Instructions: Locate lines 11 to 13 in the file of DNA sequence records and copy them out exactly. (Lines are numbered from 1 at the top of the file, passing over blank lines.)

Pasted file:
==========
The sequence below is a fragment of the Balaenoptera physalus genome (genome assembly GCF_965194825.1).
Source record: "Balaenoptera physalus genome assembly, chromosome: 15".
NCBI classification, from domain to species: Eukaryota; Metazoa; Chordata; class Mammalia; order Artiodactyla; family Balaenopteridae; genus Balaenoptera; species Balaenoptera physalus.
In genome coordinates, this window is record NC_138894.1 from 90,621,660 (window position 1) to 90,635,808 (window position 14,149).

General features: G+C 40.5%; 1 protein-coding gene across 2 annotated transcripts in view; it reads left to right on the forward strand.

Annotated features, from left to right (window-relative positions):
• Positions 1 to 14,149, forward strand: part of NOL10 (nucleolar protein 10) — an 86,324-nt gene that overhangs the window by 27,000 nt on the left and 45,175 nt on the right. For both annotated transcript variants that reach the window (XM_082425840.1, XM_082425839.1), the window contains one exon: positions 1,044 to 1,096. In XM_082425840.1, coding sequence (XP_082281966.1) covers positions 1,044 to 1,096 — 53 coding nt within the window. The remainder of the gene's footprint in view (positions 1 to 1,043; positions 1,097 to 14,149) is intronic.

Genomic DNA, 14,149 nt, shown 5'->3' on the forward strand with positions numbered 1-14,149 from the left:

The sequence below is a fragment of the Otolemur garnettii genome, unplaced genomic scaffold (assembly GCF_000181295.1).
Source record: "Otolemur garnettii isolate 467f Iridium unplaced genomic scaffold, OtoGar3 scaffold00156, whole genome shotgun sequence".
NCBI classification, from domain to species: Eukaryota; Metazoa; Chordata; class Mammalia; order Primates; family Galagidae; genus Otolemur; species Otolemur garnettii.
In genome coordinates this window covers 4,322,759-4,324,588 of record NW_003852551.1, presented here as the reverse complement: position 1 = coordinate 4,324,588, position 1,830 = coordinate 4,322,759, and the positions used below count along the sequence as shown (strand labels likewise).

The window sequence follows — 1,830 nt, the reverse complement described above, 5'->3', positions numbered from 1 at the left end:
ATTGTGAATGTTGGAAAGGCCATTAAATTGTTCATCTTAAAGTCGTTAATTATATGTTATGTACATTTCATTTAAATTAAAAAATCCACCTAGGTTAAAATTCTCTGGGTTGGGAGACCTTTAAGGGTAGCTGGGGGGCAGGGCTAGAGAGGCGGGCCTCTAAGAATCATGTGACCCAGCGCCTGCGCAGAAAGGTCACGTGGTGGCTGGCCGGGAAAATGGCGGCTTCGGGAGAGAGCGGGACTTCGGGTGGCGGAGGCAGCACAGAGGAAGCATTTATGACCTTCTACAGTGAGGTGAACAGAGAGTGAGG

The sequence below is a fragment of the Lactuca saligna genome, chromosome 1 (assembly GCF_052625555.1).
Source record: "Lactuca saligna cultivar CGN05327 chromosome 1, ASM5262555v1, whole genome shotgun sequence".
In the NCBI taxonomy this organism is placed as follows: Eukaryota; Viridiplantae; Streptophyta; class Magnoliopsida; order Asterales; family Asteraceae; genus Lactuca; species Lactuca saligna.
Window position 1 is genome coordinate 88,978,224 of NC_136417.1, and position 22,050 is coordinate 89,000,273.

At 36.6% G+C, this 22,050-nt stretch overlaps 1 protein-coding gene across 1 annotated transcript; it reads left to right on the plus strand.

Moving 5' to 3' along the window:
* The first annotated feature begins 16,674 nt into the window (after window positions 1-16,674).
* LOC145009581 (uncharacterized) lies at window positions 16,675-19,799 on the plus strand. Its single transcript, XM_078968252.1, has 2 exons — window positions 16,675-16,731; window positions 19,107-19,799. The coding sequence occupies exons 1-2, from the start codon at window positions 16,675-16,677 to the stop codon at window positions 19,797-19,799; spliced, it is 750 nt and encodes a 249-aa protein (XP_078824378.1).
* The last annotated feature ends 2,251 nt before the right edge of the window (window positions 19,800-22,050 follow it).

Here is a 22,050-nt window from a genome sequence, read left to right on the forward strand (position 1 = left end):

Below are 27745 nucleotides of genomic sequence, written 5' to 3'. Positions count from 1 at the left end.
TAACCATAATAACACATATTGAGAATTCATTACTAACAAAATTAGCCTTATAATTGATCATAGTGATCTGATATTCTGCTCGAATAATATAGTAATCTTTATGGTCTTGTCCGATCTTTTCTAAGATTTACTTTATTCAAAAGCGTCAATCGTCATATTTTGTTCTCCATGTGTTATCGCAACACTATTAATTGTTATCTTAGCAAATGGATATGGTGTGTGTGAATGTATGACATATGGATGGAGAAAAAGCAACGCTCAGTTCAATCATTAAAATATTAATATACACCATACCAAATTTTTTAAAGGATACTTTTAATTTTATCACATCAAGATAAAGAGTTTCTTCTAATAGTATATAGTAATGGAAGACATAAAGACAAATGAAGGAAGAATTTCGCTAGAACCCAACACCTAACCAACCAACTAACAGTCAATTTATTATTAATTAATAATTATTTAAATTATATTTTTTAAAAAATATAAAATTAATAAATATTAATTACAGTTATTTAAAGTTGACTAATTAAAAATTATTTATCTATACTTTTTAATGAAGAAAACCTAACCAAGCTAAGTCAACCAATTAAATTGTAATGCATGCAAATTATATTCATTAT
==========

NCBI classification, from domain to species: Eukaryota; Metazoa; Chordata; class Mammalia; order Primates; family Galagidae; genus Otolemur; species Otolemur garnettii.
In genome coordinates this window covers 4,322,759-4,324,588 of record NW_003852551.1, presented here as the reverse complement: position 1 = coordinate 4,324,588, position 1,830 = coordinate 4,322,759, and the positions used below count along the sequence as shown (strand labels likewise).

The window sequence follows — 1,830 nt, the reverse complement described above, 5'->3', positions numbered from 1 at the left end: